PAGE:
Friday, May 25, 2007

GTD: Initial fever to walk through

GTD (Getting Things Done) is a very useful tool and principle for getting your work done right, and in time. Based on Robert Allen's formulation of the technique, a lot of people have embraced and modified the technique to their convenience. (GTD on Amazon)
GTD is the process of putting down every thought, plan or event in a neat organizing system, allowing you to focus on the creative process rather than worry about memorizing deadlines and to-do lists. GTD's power goes beyond usual time management systems and lies in the categorizing of plans/projects which is quite intuitive and surprisingly simple.

Dr. Allen notes in the book that the initial phase of adopting the technique is challenging and like the pains of breaking out of laziness, it can be tough to form GTD as a habit.
I have been able to implement some components of the system, and although I thought first up that this was really something for executives-on-the-go, its been quite helpful in matching up my plans with everyday activities. My biggest hurdle now is the sheer number of things that I have lazed upon all this while, and which are now turning up in my GTD system. Those few long-term plans and ideas which I once thought off while sitting at the beach, now stare back at me in my list. Believe me, its a bit overwhelming having those missed to-do items on paper, with new creative thoughts presently hatched by this system..... much like a fever that happens when you start antibiotics...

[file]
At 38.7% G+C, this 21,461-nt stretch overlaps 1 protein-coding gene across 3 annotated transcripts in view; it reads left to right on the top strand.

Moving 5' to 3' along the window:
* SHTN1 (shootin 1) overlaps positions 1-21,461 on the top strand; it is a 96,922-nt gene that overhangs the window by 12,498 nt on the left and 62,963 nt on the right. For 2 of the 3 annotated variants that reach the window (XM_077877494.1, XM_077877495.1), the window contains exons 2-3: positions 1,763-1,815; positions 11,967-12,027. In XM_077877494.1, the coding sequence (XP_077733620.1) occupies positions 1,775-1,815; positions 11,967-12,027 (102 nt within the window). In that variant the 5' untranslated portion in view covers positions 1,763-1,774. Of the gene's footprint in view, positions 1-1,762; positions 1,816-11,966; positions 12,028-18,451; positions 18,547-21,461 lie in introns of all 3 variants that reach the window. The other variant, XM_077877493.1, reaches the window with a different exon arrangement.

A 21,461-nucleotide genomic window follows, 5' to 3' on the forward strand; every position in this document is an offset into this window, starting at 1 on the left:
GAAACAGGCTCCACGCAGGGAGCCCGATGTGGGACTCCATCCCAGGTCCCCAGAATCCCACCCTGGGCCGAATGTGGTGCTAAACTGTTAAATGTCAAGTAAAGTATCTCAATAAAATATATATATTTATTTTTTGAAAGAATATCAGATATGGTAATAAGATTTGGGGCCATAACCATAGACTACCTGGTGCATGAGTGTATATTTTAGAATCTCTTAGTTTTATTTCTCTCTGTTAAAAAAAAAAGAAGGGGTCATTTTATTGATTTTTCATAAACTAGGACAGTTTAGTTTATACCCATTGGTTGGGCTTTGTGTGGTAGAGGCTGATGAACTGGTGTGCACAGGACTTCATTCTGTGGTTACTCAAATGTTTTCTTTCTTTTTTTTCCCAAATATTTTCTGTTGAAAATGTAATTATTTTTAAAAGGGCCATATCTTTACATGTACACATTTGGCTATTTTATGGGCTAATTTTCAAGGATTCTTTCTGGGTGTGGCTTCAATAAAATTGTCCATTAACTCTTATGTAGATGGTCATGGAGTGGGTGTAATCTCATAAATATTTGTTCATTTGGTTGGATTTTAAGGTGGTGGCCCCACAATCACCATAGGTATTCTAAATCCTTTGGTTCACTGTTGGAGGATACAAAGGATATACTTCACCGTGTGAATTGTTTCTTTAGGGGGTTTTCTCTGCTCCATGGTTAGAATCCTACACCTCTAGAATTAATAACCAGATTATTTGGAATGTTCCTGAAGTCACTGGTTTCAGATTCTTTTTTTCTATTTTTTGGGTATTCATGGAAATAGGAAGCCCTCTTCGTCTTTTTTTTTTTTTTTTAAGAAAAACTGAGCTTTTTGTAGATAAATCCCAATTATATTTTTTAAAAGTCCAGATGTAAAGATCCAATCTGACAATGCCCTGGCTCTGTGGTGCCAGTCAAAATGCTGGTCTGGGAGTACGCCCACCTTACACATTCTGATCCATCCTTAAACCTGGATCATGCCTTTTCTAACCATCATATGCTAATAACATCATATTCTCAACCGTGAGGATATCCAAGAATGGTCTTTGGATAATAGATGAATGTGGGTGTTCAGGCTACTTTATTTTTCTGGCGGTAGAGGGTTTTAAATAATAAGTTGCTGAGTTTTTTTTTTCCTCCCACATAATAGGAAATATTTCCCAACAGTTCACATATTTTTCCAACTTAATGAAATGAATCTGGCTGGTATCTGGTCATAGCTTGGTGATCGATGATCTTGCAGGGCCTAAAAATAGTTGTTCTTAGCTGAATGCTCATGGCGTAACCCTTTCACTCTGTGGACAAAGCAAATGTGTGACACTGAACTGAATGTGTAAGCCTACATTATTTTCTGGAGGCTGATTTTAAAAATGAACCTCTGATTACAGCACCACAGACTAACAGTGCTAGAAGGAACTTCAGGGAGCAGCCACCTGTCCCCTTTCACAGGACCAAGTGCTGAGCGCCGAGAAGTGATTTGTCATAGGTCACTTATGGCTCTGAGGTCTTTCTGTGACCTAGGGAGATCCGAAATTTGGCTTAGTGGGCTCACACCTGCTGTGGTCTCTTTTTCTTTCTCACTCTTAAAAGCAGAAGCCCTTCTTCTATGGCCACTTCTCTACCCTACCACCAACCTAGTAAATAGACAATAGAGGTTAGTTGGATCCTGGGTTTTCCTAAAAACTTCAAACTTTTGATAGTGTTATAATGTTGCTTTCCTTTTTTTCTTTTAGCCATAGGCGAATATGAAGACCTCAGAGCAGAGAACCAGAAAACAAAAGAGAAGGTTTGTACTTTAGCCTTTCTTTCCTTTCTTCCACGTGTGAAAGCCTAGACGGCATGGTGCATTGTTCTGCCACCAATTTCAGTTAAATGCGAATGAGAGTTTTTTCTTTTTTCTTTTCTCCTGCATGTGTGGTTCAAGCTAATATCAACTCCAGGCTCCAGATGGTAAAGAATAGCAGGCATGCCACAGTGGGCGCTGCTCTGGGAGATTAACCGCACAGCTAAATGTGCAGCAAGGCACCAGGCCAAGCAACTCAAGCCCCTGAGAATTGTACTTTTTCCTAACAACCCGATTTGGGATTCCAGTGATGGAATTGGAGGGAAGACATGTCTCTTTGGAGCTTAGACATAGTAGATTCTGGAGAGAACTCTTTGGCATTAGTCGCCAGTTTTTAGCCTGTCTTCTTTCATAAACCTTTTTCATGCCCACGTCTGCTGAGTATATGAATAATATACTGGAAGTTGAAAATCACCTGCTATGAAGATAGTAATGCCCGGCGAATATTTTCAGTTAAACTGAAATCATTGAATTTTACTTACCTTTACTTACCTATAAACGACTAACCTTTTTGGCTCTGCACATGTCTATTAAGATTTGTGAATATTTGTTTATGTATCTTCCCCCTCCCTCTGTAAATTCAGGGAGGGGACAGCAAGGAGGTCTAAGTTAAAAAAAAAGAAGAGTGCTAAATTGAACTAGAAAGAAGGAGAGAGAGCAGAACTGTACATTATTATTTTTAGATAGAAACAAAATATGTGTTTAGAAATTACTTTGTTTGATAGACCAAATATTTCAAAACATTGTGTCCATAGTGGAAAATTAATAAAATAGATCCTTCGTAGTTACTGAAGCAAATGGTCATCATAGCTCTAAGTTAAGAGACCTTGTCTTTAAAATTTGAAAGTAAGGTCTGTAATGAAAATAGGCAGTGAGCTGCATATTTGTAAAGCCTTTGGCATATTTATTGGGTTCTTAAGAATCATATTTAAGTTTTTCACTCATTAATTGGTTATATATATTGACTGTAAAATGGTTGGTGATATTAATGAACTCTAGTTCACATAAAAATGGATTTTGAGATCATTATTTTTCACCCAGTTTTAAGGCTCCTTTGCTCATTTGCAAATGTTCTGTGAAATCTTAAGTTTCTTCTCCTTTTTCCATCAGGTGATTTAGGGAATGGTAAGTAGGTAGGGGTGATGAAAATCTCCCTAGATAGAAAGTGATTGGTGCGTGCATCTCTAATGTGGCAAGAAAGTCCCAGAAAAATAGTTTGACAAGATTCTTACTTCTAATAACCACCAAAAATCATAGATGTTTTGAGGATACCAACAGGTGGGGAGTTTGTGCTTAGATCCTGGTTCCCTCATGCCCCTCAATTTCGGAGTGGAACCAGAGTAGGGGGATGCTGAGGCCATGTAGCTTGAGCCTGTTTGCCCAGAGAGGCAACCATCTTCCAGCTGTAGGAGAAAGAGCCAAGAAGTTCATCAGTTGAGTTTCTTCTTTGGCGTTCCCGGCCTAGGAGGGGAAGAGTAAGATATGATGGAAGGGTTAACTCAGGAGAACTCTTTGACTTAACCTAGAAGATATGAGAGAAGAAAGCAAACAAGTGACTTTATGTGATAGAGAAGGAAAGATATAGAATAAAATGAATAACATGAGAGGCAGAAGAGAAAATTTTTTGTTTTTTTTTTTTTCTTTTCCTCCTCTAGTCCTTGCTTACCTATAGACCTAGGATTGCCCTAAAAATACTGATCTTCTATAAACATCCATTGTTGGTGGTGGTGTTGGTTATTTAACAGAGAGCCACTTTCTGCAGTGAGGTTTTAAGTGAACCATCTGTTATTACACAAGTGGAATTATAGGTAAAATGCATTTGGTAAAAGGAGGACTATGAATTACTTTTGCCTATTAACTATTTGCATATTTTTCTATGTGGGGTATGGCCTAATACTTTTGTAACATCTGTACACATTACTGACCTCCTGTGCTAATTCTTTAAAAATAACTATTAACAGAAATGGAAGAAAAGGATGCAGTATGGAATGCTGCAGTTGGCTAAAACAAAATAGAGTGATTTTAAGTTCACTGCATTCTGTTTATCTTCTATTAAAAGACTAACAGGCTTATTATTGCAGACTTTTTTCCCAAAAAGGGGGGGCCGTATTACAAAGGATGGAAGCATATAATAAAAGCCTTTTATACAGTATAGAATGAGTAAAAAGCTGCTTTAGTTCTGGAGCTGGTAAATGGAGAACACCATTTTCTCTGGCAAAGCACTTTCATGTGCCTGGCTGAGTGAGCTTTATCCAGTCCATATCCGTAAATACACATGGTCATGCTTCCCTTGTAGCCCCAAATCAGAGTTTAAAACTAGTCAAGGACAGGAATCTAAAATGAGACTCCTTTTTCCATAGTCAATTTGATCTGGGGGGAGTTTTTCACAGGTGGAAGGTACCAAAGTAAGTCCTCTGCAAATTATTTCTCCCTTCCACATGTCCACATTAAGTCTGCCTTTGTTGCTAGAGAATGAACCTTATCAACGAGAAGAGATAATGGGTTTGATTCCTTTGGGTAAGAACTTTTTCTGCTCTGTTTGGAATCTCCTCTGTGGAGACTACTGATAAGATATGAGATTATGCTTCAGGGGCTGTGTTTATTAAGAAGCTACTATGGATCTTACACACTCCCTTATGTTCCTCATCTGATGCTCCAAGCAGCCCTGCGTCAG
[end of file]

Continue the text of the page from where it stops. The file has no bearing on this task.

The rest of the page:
In my mind, this is the greater problem people face during the first phase of using GTD and most definitely the problem does not lie in the system, it lies in the person quite a guilt feeling, but better have known than been ignorant!

There are several ways to implement GTD, but the obvious place to start is David Allen's book - Getting things done. It doesn't just feature the principles behind the system but has several chapters that actually walk you through building a system for yourself. At the least, it provides some useful tips to organize your projects.
Here are a few GTD links to start you out:
1. 43 folders - Merlin Mann's blog
2. Wiki on GTD
3. Hipster PDA - this is what I use :-)
4. Make your own Hipster PDA

Thursday, May 24, 2007

MIT Opencourseware for exam prep